Development of a new method for the characterization and quantification of protein accumulation in ALS

ALS Research Results by Christopher Secker, Press Release April 2018

Summary of the research results on ALS

“In approximately 95% of ALS patients, the protein TDP-43 is deposited in the brain and spinal cord regions affected by neurodegeneration. This protein is suspected to be significantly involved in the progress of ALS. In a research project, Christopher Secker has developed a new test method that can be used, among other things, to study the accumulation of the TDP-43 protein.”

In approximately 95% of ALS patients, the RNA-binding protein TDP-43 is deposited in the brain and spinal cord regions affected by neurodegeneration, especially where the motor neurons are located (motor cortex, anterior spinal horn). It forms an insoluble accumulation in the cell body of neurons, which is not or only rarely found in healthy individuals.


It is now known that these insoluble protein species, like prion proteins of prion diseases and also protein deposits found in other neurodegenerative diseases such as Parkinson’s, Alzheimer’s, Huntington’s, are able to induce the accumulation of soluble, yet functional TDP-43 proteins. On the one hand, this means that the TDP-43 can no longer sufficiently perform its natural function and, on the other hand, heavy deposition of misfolded proteins burdens and damages other vital processes in the affected cells.


The insoluble TDP-43 protein species in the neurons affected by protein deposition are also delivered to their immediate environment, as well as along their nerve fiber connections. When other cells pick up these misfolded proteins, they induce the accumulation of soluble TDP-43. A common hypothesis is that this spread of insoluble TDP-43 protein species across the central
nervous system plays an important role in the progression of ALS.


On September 1, 2016, a research project to fundamental research started at ALS in cooperation with the Max DelbrĂĽck Center for Molecular Medicine (MDC, Erich Wanker working group) in Berlin and the German Center for Neurodegenerative Diseases (DZNE, Harald PrĂĽĂź working group). The project is designed for five years and investigates the harmful protein deposits (protein aggregations) in nerve cells in the ALS. Part of this research project is done by Christopher Secker, an experimental physician who has already worked on protein deposits in Alzheimer’s disease at the MDC in Berlin. He brings his research and methodological knowledge of experimental medicine acquired in Alzheimer’s research into fundamental ALS research and develops it further in relation to ALS.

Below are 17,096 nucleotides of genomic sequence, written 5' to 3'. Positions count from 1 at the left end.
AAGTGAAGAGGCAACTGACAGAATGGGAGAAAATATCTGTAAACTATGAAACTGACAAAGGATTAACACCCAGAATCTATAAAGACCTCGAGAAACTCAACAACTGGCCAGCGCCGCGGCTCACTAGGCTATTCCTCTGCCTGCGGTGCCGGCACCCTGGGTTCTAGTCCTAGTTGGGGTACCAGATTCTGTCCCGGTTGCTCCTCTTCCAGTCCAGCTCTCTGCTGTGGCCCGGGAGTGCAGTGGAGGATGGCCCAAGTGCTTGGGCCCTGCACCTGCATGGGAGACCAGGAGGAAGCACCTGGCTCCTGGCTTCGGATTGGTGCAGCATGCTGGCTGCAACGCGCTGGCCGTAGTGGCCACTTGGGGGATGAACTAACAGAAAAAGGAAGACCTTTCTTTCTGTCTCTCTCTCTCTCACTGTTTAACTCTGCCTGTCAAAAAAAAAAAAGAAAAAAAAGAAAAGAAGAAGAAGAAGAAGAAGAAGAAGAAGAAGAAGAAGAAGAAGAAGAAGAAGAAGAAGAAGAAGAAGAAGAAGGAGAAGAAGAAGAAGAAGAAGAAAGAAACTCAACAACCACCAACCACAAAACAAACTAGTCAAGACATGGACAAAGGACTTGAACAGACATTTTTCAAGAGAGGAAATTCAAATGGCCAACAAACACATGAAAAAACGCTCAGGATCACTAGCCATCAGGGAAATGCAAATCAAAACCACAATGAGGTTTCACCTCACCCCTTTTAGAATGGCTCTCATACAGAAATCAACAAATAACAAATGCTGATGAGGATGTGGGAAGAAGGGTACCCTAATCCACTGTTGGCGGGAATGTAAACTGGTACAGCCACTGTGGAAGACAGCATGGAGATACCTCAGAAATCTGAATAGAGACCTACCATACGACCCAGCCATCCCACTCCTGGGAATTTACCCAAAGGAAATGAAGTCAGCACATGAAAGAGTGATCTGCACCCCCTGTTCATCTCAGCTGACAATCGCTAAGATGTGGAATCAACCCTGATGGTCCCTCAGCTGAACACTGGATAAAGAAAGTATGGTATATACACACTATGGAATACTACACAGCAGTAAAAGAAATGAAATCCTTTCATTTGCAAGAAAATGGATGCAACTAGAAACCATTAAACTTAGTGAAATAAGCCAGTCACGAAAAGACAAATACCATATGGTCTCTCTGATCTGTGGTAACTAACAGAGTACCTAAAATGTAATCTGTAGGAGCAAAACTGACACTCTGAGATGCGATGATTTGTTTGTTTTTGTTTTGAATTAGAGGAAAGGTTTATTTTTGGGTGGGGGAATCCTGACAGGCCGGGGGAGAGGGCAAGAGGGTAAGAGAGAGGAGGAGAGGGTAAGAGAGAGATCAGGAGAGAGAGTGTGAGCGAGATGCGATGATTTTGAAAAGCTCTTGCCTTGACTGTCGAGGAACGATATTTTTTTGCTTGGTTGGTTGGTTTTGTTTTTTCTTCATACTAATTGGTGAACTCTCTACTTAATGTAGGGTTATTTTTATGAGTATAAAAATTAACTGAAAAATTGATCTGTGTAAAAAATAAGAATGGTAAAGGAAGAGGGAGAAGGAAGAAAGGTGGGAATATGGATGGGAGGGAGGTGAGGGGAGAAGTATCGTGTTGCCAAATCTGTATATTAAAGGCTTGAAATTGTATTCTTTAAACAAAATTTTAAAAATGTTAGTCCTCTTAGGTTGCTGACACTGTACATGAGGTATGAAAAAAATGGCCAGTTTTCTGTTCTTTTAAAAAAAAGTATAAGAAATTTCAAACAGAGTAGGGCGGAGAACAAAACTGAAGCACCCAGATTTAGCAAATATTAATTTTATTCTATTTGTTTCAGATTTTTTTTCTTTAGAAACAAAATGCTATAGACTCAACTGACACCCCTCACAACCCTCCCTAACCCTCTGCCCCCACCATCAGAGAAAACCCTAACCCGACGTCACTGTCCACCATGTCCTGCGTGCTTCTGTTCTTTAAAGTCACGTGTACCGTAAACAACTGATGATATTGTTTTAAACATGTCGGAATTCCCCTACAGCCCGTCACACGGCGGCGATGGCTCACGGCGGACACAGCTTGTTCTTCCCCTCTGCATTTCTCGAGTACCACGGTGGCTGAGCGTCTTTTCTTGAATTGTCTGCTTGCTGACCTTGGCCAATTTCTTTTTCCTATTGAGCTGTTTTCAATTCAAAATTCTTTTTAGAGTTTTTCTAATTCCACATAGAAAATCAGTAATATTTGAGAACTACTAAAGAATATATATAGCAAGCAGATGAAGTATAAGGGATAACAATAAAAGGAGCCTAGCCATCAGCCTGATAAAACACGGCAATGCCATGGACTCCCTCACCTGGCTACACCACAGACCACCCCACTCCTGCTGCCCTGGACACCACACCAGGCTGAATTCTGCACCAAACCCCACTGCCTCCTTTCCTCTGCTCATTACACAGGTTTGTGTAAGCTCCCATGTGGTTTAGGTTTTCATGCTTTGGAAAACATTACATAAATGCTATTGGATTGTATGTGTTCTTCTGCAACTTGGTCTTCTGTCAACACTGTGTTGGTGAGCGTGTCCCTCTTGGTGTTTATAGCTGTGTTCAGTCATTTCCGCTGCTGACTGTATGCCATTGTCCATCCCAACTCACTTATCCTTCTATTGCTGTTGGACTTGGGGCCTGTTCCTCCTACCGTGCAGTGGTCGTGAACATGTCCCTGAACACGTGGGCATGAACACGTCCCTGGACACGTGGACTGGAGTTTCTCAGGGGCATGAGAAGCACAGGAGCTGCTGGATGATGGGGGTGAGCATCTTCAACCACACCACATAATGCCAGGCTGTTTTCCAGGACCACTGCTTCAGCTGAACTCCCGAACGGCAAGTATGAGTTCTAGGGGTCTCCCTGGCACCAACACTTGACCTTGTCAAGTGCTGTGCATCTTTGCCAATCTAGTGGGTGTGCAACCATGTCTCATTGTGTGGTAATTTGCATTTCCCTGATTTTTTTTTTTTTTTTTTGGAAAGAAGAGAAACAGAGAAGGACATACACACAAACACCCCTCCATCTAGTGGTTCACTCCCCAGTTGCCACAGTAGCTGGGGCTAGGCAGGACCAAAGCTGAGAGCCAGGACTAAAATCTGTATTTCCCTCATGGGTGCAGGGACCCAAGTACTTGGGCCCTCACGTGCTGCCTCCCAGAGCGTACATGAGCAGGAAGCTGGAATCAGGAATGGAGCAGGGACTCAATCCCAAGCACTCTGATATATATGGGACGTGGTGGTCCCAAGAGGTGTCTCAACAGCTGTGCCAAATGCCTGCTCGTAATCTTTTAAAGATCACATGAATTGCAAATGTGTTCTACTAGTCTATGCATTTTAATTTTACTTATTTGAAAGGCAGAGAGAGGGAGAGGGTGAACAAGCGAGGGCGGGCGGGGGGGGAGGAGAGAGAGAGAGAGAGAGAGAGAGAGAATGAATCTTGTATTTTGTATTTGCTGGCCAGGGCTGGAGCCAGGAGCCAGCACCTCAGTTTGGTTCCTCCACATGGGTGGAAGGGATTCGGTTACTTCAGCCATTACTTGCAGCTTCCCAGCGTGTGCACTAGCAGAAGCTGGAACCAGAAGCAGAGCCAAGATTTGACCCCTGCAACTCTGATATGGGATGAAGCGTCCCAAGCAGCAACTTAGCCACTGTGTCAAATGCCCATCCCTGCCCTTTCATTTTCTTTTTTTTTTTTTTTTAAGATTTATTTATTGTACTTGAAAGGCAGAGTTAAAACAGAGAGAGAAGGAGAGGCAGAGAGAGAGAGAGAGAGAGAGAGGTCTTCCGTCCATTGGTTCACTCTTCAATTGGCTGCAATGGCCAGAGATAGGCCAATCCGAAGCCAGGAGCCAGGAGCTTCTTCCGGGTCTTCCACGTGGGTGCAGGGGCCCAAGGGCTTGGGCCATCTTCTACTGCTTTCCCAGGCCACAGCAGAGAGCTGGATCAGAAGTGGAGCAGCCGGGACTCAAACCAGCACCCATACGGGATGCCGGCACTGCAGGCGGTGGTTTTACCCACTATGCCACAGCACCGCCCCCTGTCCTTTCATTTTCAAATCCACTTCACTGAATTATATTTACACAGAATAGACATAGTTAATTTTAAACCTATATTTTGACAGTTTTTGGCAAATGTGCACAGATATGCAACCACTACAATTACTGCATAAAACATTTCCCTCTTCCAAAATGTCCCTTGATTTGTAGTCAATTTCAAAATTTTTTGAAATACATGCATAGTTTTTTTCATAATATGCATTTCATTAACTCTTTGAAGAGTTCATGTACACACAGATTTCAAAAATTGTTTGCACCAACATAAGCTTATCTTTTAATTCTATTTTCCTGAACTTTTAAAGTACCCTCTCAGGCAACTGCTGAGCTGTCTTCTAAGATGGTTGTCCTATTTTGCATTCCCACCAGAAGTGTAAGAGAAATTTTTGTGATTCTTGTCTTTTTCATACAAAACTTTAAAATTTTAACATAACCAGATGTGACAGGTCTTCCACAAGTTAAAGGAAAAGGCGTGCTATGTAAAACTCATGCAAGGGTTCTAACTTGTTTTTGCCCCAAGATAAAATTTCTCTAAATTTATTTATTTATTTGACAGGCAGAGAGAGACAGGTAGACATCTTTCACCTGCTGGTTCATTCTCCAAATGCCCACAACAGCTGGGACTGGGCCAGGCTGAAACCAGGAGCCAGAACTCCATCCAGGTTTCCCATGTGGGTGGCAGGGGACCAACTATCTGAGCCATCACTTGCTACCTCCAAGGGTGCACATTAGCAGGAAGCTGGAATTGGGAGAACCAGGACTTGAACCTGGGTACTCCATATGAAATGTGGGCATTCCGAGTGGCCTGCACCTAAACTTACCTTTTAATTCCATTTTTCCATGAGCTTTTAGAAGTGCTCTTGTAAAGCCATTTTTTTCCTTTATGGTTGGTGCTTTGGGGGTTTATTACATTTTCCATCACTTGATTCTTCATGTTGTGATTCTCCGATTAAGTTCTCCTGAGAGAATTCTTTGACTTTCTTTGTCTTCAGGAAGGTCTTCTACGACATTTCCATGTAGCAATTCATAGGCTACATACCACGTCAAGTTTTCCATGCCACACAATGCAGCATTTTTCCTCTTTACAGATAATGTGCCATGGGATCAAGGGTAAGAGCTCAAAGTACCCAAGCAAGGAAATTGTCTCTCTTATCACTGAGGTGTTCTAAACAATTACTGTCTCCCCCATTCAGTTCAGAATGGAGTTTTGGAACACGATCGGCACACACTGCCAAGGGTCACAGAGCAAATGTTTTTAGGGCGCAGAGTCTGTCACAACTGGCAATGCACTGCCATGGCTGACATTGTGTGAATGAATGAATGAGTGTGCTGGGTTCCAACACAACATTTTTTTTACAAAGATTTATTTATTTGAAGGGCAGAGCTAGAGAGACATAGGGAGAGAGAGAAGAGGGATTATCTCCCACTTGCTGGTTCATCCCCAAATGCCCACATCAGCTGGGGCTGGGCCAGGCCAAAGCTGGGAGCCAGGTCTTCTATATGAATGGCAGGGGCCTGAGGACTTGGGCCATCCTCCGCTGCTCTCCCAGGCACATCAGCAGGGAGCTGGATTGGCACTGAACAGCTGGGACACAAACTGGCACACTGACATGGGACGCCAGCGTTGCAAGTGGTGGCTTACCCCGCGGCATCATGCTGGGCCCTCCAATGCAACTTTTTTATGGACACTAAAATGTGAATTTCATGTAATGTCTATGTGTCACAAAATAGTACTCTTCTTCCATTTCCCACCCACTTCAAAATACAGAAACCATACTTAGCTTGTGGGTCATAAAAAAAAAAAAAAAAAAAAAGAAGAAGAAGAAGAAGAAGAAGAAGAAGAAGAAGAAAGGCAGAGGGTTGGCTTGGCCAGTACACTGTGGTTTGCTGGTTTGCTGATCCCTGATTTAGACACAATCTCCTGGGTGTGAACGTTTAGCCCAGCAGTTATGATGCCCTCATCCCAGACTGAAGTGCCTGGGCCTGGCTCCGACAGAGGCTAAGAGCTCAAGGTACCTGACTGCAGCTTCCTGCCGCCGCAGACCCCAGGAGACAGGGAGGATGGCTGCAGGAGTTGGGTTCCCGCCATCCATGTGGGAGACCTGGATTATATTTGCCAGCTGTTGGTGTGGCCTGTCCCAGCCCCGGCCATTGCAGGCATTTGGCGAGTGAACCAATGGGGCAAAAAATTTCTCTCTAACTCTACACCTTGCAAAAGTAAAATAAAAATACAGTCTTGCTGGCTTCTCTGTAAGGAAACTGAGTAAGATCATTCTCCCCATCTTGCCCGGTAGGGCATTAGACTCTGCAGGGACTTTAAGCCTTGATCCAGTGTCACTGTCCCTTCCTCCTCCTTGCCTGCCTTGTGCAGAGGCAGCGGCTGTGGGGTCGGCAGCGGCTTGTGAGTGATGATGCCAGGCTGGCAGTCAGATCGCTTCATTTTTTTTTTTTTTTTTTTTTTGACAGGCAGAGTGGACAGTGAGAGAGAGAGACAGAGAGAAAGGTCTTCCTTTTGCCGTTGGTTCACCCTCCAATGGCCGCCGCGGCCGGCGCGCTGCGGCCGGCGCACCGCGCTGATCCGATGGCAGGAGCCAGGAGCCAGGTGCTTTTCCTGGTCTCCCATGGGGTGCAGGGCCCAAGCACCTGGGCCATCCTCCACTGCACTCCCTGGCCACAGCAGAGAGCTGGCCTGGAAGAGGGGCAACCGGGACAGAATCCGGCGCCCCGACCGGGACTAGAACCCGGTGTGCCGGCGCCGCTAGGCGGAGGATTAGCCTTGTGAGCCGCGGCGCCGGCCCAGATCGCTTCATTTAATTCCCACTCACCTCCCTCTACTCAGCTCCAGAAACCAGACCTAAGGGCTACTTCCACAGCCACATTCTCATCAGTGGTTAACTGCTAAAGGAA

Together with the research group, he has developed a novel test method that can be used to study the accumulation of the TDP-43 protein and the induction of already misfolded proteins on the soluble protein. For this purpose, TDP-43 proteins or their aggregating, C-terminal fragments are coupled to two different fluorescent proteins. Thus, the aggregation of the initially soluble proteins can be tracked over time by energy transfer from one TDP-43 protein to another (Förster Resonance Energy Transfer – FRET). The stronger the accumulation and the less soluble the TDP-43, the stronger the signal becomes. In addition, the group investigates the influence of already misfolded ALS proteins on the accumulation of soluble TDP-43 proteins in order to better understand the process of induced misfolding.


The aim of this approach is to characterize the dynamics of protein malformations in ALS and to evaluate whether this method can be used to measure the burden of already misfolded TDP-43 proteins in affected patients. This could act as a biomarker to biologically monitor the course of the ALS disease and, in particular, help test new drugs in studies to assess the effect of the tested substances on the deposition of these proteins.


As this innovative test method is also high-throughput-compatible and it can also be (partially) automated on a larger scale, the research team also tests entire compound libraries to identify potential drugs that can prevent the misfolding and accumulation of the TDP-43 protein.


Figure 1: Tracking of TDP Accumulation using atomic force microscopy (left). The developed test method can reliably measure the misfolding and accumulation over time.


Figure 2: A cell affected by TDP protein deposition under the microscope. Using this cell-based test system, we investigate the molecular causes of protein misfolding and identify possible starting points for a causal therapy of ALS.